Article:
Forum for Science, Industry and Business

Sponsored by:     3M 
Search our Site:

 

A Smart Walker That Looks Ahead

02.12.2013
As part of the EU-funded DALi project, Siemens' global research unit Corporate Technology is developing a high-tech walker that can safely guide people with cognitive impairments through public buildings.

Airports and shopping centers can pose problems for elderly people, as they might suffer an accident because they have difficulty seeing structural obstacles and signs in the crowded buildings.



However, the new system is designed to not only make senior citizens' everyday life easier but also be used in industrial settings.

At the heart of the c-Walker is a cognitive navigation prosthesis. The walking aid is equipped with various imaging sensors, including the Kinect sensor, which Microsoft developed for the Xbox video game console. The sensor enables the mobile system to monitor its spatial surroundings in real time.

Thanks to its numerous "eyes," the c-Walker knows not only where it is at any given moment but also where obstacles are located, in which direction people are moving, and even what warning and information signs say. This enables the device to orient users in unstructured environments and guide them to their destinations along optimal routes.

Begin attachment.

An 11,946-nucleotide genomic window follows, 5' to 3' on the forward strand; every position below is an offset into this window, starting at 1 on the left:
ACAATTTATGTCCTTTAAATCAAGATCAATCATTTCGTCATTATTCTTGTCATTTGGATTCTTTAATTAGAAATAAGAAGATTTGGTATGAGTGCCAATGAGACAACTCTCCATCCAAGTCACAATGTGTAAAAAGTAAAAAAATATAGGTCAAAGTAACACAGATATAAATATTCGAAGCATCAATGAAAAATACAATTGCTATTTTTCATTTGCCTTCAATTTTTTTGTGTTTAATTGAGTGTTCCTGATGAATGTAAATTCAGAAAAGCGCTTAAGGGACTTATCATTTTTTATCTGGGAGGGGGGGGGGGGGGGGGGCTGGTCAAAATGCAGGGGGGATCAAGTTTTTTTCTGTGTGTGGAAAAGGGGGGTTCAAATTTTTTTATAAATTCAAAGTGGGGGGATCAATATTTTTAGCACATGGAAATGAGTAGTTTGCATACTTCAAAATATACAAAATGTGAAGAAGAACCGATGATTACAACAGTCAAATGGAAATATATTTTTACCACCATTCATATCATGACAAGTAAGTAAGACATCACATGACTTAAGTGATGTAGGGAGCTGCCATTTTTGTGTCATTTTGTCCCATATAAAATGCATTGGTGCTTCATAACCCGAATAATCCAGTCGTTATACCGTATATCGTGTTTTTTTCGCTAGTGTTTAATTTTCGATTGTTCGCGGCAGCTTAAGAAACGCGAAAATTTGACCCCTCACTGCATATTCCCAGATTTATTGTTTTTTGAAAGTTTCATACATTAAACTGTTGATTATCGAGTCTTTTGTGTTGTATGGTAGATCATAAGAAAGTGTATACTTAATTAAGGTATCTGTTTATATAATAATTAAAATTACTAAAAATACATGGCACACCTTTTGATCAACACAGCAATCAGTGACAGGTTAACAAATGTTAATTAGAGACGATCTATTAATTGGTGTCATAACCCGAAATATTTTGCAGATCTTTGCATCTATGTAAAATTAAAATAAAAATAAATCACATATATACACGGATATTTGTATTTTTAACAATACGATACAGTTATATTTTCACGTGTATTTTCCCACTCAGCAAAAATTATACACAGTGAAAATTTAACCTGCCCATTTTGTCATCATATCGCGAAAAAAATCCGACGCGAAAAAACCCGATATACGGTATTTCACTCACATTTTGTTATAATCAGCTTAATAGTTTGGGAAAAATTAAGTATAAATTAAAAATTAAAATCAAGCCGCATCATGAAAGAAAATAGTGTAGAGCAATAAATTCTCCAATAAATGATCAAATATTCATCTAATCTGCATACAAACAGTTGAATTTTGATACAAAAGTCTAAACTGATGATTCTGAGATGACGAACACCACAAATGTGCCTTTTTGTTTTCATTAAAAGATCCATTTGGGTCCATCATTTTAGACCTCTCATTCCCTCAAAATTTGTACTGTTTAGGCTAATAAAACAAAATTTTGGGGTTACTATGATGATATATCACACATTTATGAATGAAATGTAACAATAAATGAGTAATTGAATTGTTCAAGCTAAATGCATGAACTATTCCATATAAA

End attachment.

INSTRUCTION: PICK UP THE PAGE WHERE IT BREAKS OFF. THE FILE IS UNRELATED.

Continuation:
Siemens also plans to use this technology in industrial settings. Because automated production lines are often confusing, people and machines can quickly collide. However, the integration of the new system into portable panel PCs could enable people to interact with machines more safely and comfortably. For example, the devices could warn production workers against entering danger zones and show service technicians the best route through a factory.

The technology helps not only human workers but also their mechanicalcolleagues. It makes robots and ma-chines aware of their surroundings so that they can respond to external influences. For Siemens, this development is an important step toward creating a smart industrial environment in which people and machines can react to one another in order to increase work efficiency.